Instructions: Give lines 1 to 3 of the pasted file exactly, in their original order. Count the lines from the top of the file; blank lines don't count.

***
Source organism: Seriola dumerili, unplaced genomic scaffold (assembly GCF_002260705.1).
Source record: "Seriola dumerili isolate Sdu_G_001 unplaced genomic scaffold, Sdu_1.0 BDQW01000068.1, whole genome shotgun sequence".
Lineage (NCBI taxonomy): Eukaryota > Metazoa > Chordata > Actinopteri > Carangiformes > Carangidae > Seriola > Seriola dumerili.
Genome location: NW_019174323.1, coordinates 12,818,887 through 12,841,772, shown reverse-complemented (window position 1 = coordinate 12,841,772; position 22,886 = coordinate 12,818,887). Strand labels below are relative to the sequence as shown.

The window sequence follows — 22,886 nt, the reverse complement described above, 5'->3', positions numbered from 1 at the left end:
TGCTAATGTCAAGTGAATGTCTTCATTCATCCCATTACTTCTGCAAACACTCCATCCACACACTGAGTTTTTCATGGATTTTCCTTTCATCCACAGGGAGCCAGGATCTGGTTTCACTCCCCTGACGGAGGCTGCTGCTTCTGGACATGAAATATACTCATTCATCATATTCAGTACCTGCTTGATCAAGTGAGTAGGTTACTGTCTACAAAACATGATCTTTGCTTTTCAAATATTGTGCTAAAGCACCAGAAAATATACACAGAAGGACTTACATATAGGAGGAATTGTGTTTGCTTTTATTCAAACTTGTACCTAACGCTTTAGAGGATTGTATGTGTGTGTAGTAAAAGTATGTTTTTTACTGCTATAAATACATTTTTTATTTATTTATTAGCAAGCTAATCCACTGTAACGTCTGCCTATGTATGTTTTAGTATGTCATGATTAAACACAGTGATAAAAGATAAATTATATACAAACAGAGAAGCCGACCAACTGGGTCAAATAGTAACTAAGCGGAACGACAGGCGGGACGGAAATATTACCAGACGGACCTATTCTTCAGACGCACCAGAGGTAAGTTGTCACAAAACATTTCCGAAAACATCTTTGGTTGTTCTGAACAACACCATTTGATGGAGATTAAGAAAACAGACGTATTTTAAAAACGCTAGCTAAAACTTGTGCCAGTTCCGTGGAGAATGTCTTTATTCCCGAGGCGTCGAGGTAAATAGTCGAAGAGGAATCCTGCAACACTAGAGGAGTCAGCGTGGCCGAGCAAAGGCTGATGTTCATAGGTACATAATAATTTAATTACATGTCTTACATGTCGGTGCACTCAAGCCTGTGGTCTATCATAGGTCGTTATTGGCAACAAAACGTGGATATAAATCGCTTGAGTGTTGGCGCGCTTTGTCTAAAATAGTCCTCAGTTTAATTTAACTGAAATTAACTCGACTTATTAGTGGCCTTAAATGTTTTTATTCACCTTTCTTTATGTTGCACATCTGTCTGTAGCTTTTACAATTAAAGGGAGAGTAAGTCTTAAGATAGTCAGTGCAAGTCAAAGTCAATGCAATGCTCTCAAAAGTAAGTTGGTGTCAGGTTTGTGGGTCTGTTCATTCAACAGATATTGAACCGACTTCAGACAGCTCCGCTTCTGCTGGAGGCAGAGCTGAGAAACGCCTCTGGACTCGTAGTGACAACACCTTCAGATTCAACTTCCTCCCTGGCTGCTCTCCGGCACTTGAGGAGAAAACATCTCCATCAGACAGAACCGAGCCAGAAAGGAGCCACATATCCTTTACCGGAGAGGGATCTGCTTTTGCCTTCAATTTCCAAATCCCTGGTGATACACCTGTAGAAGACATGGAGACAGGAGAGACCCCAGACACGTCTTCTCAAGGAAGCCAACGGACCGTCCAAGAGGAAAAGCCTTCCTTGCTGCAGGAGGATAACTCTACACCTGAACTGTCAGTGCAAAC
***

Source organism: Seriola dumerili, unplaced genomic scaffold (assembly GCF_002260705.1).
Source record: "Seriola dumerili isolate Sdu_G_001 unplaced genomic scaffold, Sdu_1.0 BDQW01000068.1, whole genome shotgun sequence".
Lineage (NCBI taxonomy): Eukaryota > Metazoa > Chordata > Actinopteri > Carangiformes > Carangidae > Seriola > Seriola dumerili.